After the meeting, Mr. Gheit protested that Mr. Nour’s arrest was an internal Egyptian matter, and Suleiman Awad, the spokesman for President Hosni Mubarak, said he rejected “any foreign interference in Egypt’s internal affairs.”

I’m sure that Egyptian officials are scratching their collective heads now and wondering just exactly how many people the Mubarak regime has to torture at the behest of the Bush administration for the Bush administration to leave Mubarak alone about the issue of human rights. Still, I don’t see how highlighting the plight of reformers in Egypt is a bad thing, and although I might come to regret it, I’m glad that Rice is causing a stink. The obvious hypocrisy hurts the effectiveness of the American pressure, but so long as the pressure doesn’t lead to the successful painting of the reformers as stooges for a neo-colonialist agenda, it looks as though the reformers could use a little external help here.

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2004 12 13
Employing Markets

Posted by in: Egypt, U.S. foreign policy

The US is using its market power to entice Egypt to adopt much needed reforms. We are now allowing more tariff-free goods into the US, and will continue to do so as long as Egypt continues to make progress. What sort of progress, you ask? Are they beginning to hem in their human rights abuses, including the recent rounding up of up to 3,000 detainees without charges or access lawyers? Of course not, we’re into that too. Nope, the greater access to US markets is “in exchange for using some materials from Israeli businesses.” Read about it here.

A single voice crying in the wilderness (1)

2004 07 18
Egypt: Military And Economic Aid (Taken Question)

I may need to refer to this in the future, so into the electronic scrapbook it goes:
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2004 05 27
Geffen, Drezner, Iraq and Egypt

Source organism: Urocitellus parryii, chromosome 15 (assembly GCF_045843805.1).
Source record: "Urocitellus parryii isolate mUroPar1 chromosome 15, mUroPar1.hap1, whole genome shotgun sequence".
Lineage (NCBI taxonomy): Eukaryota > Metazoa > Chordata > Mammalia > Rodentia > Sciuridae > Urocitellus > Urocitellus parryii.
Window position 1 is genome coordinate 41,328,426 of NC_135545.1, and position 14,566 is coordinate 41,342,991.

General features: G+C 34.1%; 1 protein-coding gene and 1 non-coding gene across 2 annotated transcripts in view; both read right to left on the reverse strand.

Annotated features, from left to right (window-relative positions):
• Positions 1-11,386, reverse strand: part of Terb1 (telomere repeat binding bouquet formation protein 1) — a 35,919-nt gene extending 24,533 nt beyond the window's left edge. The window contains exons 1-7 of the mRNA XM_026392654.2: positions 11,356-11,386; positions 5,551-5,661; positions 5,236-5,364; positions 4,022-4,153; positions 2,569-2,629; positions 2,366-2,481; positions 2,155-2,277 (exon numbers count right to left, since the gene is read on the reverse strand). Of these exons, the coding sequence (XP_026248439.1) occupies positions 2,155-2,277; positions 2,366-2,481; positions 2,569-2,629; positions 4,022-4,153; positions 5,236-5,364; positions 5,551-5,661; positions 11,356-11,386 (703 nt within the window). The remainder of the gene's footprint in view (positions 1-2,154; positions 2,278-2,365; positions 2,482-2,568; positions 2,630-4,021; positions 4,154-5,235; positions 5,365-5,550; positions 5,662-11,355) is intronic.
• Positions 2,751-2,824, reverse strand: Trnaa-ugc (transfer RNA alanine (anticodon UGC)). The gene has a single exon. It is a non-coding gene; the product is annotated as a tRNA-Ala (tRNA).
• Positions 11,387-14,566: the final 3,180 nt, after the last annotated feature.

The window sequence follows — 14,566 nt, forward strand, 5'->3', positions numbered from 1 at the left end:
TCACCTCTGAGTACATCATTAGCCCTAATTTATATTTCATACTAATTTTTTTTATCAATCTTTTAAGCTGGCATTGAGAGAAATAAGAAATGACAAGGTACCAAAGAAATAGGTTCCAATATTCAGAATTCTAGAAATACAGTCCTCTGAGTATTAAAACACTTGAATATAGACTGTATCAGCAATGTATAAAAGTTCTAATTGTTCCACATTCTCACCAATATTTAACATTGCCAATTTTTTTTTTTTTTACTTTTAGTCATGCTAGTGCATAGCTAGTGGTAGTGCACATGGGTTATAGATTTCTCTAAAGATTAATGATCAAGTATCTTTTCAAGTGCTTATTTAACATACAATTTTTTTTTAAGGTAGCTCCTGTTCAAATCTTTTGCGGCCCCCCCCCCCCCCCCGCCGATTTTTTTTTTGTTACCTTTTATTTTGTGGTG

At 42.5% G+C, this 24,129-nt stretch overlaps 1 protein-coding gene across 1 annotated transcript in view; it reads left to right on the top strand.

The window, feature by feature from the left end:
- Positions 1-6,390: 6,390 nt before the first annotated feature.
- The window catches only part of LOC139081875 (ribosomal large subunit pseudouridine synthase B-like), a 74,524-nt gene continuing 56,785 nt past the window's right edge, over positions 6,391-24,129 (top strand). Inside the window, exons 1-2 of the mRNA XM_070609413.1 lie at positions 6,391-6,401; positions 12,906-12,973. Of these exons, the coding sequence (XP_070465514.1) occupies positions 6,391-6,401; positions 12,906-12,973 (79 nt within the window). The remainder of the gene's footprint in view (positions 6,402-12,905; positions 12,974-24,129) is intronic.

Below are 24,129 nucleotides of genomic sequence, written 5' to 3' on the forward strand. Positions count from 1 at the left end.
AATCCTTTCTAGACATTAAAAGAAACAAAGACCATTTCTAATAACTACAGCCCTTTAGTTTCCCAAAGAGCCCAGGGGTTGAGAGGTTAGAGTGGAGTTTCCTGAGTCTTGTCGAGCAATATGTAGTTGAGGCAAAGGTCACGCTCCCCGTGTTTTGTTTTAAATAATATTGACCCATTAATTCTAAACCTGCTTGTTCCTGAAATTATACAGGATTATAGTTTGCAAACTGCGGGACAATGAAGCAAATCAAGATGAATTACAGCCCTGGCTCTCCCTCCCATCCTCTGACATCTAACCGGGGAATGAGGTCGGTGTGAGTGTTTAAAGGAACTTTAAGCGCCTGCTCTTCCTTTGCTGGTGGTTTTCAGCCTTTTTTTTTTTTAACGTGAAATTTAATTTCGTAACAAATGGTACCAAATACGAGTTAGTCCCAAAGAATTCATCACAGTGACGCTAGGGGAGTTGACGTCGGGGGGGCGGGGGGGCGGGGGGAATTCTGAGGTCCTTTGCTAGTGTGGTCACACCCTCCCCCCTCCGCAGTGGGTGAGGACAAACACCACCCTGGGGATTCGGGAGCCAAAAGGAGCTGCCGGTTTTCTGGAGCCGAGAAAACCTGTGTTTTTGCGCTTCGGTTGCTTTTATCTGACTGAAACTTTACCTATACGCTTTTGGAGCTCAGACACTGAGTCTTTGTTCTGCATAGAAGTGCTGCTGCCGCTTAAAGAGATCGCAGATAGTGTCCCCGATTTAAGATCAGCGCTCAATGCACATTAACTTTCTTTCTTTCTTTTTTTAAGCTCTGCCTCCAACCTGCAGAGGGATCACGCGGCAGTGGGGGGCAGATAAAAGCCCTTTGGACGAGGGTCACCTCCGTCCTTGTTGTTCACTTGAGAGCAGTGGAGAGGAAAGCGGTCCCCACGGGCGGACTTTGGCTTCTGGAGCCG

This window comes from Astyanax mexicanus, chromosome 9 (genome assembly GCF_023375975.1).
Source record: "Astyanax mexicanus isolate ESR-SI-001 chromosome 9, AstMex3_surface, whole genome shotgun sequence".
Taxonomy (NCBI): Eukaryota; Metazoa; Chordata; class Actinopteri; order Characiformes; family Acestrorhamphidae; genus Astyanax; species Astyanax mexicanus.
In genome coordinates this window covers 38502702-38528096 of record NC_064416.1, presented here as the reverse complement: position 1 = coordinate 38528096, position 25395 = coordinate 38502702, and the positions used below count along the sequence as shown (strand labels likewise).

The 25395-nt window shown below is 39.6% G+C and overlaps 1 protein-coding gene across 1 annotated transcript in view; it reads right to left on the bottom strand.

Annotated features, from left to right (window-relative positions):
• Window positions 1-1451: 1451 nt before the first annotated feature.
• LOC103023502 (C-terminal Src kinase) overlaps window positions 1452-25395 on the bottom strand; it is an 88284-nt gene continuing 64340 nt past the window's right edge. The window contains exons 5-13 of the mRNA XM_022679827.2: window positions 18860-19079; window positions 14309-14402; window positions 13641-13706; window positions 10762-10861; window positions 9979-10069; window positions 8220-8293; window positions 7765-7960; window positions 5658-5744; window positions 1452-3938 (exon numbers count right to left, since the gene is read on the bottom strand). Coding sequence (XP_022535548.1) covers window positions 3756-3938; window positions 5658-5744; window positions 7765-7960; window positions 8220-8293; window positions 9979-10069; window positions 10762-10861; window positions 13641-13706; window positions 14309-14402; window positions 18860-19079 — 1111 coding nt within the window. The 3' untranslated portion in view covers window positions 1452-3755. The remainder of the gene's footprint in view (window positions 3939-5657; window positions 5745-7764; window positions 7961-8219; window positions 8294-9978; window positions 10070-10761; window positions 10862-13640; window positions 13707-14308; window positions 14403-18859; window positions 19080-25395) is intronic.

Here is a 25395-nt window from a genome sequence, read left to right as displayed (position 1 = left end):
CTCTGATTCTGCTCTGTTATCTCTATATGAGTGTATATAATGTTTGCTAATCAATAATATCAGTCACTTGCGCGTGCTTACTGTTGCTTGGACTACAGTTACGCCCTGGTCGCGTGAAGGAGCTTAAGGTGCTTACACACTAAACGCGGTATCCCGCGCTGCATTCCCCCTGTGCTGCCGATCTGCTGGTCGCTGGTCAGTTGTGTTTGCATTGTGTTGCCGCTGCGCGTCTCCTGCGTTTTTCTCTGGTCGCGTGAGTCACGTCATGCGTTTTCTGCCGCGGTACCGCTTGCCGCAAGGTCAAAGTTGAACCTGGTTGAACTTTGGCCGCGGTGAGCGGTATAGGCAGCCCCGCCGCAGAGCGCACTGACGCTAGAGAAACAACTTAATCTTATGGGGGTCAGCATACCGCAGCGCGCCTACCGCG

Dan Drezner thinks that the Iraq War was worthwhile in conception, but flawed in execution. The conception, Drezner assumes rather charitably, was the neo-Conservative idea that democracy promotion was essential to the War on Terror. And that, we are told, necessitated the Iraq War. I would dispute a genuine concern for democracy as a real animating motive for most conservatives, but I am myself very big on the idea in general. Curiously, Drezner has kinder things to say about the neo-Conservative flavour of democracy promotion than my own. He writes:

For all their criticism of Bush’s grand strategy, Europeans and left-wingers have offered very little in the way of alternatives to his vision. Some say that American soft power could bring about change in the Middle East. But decades of alternately coddling, cajoling, and ostracizing Arab despots has not led to liberalization or democratization. We have showered Egypt with aid, but have succeeded only in propping up an authoritarian monster in Hosni Mubarak. We have tried to isolate Syria, but have only strengthened that country’s anti-American credentials. Maybe U.S. soft power is part of the solution to the Middle East’s woes, but soft power alone cannot accomplish our desired ends.

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2004 05 16
Saad Ibrahim

Dan Drezner reports an exchange at a conference about Saad Ibrahim, the Egyptian dissident: